| 8 September 2005
Rare Iron Age find on Skye
Archaeologists believe they have uncovered the first Iron Age burial on the Isle of Skye (Scotland). The skeleton from about the 1st millennium BCE is thought to be that of a young female. It was found recently in an open stone-lined grave as the archaeologists worked to re-open the blocked entrance to the High Pasture Cave.
The discovery is extremely rare. Iron Age burial sites have been found in several locations on the east coast of Scotland, but this is among the few occurrences along the country's Atlantic seacoast and the first on Skye. "The discovery of the human remains at the High Pasture's site is a very important find and will provide a unique opportunity to study a wide range of aspects of Iron Age life and death in the region," said George Kozikowski, a member of the High Pasture Cave Project.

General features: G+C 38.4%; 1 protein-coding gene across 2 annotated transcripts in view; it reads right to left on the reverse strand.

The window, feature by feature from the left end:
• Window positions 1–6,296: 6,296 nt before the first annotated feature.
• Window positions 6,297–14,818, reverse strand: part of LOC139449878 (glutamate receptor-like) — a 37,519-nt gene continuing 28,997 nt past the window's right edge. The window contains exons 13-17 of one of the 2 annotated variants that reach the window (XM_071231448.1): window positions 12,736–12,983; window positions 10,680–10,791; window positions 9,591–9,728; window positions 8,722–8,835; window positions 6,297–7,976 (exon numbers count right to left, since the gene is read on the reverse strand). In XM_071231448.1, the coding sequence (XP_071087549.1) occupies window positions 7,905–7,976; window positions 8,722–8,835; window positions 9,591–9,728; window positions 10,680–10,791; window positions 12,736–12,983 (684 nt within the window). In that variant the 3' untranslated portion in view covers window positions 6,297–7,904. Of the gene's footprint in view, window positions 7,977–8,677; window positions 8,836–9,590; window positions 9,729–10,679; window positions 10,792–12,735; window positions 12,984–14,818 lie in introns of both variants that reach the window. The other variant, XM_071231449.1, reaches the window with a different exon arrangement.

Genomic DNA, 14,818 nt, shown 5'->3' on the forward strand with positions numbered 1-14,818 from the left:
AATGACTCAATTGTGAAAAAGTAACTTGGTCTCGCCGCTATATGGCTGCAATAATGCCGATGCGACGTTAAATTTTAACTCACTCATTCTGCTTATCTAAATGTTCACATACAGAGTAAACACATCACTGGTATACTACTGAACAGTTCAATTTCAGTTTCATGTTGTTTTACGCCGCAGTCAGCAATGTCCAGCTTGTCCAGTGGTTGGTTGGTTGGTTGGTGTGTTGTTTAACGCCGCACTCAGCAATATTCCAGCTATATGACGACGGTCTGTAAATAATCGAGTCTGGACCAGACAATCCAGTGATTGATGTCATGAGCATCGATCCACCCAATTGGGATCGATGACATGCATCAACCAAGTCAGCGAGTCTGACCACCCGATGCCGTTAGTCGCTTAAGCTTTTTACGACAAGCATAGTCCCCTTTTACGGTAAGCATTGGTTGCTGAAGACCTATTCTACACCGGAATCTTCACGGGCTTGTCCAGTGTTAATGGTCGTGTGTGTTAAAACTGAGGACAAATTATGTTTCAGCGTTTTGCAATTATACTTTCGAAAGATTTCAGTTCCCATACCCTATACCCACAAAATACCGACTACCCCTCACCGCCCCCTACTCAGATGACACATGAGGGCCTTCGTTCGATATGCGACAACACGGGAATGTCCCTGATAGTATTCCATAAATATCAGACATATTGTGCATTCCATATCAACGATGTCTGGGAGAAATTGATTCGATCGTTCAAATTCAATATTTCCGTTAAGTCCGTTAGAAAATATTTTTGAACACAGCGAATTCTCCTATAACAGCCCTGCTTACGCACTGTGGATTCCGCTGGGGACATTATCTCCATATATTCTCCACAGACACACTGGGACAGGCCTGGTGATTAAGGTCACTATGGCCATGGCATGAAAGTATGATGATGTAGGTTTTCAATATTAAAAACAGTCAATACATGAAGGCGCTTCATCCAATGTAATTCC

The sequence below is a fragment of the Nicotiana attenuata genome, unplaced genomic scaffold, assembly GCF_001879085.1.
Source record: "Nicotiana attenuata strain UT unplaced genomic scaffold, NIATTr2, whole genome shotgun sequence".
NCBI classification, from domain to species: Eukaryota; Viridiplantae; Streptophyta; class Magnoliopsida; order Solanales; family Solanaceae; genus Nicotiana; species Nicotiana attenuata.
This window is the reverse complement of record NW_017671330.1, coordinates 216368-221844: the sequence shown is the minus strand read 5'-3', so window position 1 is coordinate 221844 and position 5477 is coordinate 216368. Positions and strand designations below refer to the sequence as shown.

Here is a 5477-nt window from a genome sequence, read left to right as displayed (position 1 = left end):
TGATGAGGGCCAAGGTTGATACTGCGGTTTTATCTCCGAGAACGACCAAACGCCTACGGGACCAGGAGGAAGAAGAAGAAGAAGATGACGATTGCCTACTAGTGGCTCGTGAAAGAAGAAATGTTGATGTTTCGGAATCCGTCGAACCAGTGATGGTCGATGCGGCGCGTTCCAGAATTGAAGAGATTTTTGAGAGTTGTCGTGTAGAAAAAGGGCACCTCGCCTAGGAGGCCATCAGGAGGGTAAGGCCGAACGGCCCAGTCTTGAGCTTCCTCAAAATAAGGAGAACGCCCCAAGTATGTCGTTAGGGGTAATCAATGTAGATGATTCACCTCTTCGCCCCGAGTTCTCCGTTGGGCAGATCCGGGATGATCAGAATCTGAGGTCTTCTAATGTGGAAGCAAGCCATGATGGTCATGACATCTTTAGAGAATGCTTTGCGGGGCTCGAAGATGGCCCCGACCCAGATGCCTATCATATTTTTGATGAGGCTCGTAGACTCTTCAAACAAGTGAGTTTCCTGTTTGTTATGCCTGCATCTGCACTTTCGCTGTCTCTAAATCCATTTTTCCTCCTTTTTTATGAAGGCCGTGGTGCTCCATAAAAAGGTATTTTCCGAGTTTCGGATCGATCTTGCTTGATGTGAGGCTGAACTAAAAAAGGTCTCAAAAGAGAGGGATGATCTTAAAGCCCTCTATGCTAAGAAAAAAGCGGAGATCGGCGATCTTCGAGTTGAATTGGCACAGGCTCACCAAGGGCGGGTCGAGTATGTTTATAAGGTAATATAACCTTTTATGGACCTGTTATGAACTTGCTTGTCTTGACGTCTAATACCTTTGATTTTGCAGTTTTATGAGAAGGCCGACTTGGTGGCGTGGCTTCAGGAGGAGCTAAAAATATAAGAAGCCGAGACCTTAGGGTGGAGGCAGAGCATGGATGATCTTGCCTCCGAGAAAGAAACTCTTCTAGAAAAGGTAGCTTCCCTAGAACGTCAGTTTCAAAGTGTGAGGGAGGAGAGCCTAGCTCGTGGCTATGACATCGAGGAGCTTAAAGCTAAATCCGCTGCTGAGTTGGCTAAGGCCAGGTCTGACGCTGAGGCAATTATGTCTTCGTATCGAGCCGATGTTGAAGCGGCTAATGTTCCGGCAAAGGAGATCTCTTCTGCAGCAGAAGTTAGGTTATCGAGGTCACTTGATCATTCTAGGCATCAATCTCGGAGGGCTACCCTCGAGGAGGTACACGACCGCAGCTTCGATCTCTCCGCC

Experts say that bodies on the west coast in the Iron Age were disposed of in ways that left no tangible trace. This would have included leaving corpses outside to the elements and scavengers, dropping bodies into rivers or the sea, or cremation followed by the scattering of ashes. Trial excavations in the cave, in 2004, uncovered a wide range of artefacts and many well-preserved animal bones, mostly from domestic pigs. One of the pig bones has been radiocarbon-dated to between 390 BCE and 160 BCE, a time when small stone forts, lake dwellings and roundhouses were found throughout the area.
"We now know that as some stage during the Iron Age this former entrance was deliberately sealed to the outside world and the hollow above the entrance filled with an intricate sequence of archaeological deposits in excess of four metres in depth," said archaeologist Martin Wildgoose, one of the co-directors of the project.
Source: Scotsman.com (8 September 2005)
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